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What is a Market Multiple?

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  • Written By: Osmand Vitez
  • Edited By: PJP Schroeder
  • Last Modified Date: 11 September 2016
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    Conjecture Corporation
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A market multiple is another name for the investment term price-to-earnings ratio. This ratio compares a company’s current stock price against its current earnings per share. The basic calculation for the market multiple is market value per share divided by earnings per share. For example, a company whose current stock price is $22.00 US Dollars (USD) and current earnings per share of $1.40 USD has a multiple of 15.70. The multiple is often a predictor of future stock price movement.

Investors often calculate the market multiple using a company’s current quarterly information. Most companies release their earnings per share quarterly, making this the best time to obtain the necessary pieces of information. In some cases, a company may provide information on a monthly or trailing 12-months basis. Using this information to calculate the multiple ensures the investor has the most up-to-date information when comparing data on a company’s stock.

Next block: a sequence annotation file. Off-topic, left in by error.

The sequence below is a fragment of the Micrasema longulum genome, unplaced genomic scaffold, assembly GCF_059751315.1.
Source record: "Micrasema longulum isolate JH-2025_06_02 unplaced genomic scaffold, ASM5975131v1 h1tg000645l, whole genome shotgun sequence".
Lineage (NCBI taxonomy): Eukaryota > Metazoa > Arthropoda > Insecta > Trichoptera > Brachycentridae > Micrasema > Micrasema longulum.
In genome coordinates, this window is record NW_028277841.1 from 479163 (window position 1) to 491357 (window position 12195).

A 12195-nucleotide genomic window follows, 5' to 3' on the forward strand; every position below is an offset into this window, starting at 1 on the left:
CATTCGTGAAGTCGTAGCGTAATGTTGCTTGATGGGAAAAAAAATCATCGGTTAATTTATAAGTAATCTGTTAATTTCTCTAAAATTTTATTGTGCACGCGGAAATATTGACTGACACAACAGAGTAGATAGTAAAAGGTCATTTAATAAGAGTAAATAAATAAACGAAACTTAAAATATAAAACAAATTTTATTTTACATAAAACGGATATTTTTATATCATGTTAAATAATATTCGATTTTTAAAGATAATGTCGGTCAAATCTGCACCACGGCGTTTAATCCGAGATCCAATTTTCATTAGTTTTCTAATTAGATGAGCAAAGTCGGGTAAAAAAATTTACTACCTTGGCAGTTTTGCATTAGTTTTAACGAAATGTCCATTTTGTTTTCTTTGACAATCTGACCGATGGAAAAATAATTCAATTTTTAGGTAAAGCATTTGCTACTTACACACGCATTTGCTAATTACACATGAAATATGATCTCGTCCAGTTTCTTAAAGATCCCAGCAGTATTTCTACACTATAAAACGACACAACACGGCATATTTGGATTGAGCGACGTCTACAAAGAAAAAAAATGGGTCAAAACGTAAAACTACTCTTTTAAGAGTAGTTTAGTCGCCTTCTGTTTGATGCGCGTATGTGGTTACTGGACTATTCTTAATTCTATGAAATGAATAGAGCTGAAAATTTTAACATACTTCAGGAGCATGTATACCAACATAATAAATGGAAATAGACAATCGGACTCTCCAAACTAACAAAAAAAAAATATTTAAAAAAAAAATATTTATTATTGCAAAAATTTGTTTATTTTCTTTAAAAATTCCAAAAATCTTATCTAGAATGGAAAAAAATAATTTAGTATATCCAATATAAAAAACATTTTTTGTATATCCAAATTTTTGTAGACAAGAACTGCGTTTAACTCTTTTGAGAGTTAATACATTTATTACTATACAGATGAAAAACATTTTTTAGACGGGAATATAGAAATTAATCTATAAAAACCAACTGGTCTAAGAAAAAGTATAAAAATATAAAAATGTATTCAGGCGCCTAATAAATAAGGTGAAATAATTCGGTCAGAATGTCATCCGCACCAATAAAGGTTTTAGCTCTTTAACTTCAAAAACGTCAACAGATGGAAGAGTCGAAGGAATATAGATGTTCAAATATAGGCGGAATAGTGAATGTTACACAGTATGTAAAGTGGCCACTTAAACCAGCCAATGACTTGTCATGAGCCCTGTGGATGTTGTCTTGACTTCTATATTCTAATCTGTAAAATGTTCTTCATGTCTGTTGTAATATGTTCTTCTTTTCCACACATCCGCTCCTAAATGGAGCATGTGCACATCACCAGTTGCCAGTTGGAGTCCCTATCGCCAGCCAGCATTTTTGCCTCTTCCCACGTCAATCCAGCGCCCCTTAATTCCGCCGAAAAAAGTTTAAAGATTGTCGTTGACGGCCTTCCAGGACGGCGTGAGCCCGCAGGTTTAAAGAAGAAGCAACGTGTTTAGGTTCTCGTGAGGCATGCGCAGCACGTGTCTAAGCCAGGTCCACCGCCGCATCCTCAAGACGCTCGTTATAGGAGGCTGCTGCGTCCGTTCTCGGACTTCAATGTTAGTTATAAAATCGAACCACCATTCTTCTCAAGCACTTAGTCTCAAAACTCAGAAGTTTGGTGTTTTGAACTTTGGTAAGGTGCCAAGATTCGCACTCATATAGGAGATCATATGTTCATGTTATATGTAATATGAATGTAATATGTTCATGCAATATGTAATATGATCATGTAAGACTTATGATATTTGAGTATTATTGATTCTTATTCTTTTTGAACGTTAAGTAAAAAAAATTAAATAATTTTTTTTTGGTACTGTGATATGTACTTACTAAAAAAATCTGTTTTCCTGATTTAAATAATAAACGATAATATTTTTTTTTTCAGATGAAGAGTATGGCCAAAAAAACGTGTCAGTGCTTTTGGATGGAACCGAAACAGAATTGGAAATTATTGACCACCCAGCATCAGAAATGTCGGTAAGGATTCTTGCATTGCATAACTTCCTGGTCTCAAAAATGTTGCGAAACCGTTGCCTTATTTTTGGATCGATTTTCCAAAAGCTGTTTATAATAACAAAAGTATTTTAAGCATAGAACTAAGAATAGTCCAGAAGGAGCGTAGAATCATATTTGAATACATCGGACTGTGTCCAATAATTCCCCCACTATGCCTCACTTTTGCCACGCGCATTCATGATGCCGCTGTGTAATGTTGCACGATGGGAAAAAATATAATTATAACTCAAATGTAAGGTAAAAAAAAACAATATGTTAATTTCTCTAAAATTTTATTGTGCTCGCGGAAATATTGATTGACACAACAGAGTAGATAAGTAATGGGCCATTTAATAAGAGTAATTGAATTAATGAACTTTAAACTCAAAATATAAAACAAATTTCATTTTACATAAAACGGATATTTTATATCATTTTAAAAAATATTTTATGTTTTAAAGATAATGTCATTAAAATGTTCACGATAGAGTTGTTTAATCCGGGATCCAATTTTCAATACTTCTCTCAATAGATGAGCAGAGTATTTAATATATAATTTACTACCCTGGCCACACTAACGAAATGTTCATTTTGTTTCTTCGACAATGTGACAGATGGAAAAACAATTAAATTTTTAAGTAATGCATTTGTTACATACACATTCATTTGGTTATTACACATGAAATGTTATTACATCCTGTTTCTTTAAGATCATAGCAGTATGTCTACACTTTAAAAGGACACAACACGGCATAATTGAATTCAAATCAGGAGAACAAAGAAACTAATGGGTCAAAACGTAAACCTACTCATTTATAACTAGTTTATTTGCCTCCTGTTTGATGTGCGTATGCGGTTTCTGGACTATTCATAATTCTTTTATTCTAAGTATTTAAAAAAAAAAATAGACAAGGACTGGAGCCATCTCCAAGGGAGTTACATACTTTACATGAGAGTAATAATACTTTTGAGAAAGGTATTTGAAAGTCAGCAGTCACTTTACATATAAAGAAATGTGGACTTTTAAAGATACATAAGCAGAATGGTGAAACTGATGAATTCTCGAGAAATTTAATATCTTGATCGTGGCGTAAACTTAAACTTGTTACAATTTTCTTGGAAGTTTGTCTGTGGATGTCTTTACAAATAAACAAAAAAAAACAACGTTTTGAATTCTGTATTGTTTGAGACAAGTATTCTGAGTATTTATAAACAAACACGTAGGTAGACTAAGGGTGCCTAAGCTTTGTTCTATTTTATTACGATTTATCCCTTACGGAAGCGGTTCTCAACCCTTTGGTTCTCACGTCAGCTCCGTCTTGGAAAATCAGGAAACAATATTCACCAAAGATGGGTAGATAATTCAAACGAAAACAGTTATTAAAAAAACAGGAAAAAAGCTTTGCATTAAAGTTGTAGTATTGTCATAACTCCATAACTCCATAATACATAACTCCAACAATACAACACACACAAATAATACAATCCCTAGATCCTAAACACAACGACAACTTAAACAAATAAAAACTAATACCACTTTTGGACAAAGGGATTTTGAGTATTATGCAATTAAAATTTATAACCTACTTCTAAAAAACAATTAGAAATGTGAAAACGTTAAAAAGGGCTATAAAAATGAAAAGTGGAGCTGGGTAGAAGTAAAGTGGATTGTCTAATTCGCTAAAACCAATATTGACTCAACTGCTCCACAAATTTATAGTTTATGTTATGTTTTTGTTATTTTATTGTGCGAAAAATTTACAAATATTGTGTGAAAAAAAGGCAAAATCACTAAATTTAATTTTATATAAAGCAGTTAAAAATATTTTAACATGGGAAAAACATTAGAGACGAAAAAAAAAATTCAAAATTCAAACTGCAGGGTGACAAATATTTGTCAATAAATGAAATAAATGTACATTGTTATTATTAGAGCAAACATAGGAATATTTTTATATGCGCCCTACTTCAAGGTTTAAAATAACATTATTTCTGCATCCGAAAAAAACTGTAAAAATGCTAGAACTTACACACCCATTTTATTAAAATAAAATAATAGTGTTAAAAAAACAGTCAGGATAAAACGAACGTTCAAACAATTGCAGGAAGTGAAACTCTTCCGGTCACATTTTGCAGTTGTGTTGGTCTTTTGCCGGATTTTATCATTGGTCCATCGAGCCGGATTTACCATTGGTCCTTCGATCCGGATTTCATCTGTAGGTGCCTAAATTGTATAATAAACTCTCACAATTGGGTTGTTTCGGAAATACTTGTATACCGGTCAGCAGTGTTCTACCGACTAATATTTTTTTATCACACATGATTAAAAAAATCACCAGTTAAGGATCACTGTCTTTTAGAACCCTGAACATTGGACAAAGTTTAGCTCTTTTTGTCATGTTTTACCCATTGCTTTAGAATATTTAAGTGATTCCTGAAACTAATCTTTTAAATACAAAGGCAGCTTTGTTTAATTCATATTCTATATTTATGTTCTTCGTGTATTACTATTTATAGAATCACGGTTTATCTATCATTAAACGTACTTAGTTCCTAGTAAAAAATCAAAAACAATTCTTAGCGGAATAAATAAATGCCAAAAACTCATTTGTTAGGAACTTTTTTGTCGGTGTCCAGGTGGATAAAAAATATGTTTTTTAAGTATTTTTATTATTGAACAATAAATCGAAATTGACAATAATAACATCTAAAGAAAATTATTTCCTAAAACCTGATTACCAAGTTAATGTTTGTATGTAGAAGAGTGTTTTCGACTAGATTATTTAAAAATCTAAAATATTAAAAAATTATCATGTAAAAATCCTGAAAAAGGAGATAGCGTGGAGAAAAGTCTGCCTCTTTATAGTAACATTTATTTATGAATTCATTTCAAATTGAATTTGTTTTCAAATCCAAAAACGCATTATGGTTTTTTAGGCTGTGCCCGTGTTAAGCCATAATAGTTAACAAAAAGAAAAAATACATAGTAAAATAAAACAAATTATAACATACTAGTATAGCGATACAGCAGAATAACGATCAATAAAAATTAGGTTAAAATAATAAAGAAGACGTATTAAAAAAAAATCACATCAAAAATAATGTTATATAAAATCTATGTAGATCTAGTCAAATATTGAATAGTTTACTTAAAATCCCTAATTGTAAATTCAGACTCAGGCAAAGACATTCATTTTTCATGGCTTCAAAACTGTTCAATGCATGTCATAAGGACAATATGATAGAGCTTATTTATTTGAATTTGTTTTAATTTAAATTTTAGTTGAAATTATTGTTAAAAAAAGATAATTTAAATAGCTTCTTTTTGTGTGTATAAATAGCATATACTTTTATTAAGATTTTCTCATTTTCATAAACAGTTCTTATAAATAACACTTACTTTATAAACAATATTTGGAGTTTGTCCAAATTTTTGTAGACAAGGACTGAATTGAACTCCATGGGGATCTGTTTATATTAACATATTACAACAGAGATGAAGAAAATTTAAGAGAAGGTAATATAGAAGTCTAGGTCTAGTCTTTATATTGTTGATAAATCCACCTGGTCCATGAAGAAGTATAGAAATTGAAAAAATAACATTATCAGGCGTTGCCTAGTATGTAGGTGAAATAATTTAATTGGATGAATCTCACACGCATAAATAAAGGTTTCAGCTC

The market multiple allows investors to create future forecasts for a company’s stock price. For example, in the previous example, a company’s market multiple is 15.70 based on current $1.40 USD earnings per share. Most times, a company will provide future estimates for the next quarter’s earnings per share. If the company expects earnings to reach $1.75 USD per share, the stock price should be equal to the market multiple times the expected earnings per share. The new stock price should then be $27.48 USD at the end of the next quarter.

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Increases in a company’s stock price are typically where most investors make money. Using the market multiple approach, investors can determine whether stocks in their portfolios will increase or decrease in price through the next quarter. Investors may then buy or sell stocks in order to maximize the expected gains calculated using the multiple approach. Another term for this approach to this stock analysis is known as the earnings multiple approach. A large benefit from this method comes from information readily available on numerous stocks traded through exchanges.

Though simple in its approach, the earnings multiple method is not without its flaws. Among the most problematic issues is the use of accounting information to determine net income, which is how a company ultimately calculates earnings per share. Public companies may attempt to manipulate their net incomes using aggressive or illegal accounting procedures. This can distort a company’s earnings per share and lead investors to make decisions on false premises. Companies with high noncash expenses — such as depreciation or amortization — can also artificially lower net income, making a company look less profitable and decreasing earnings per share.

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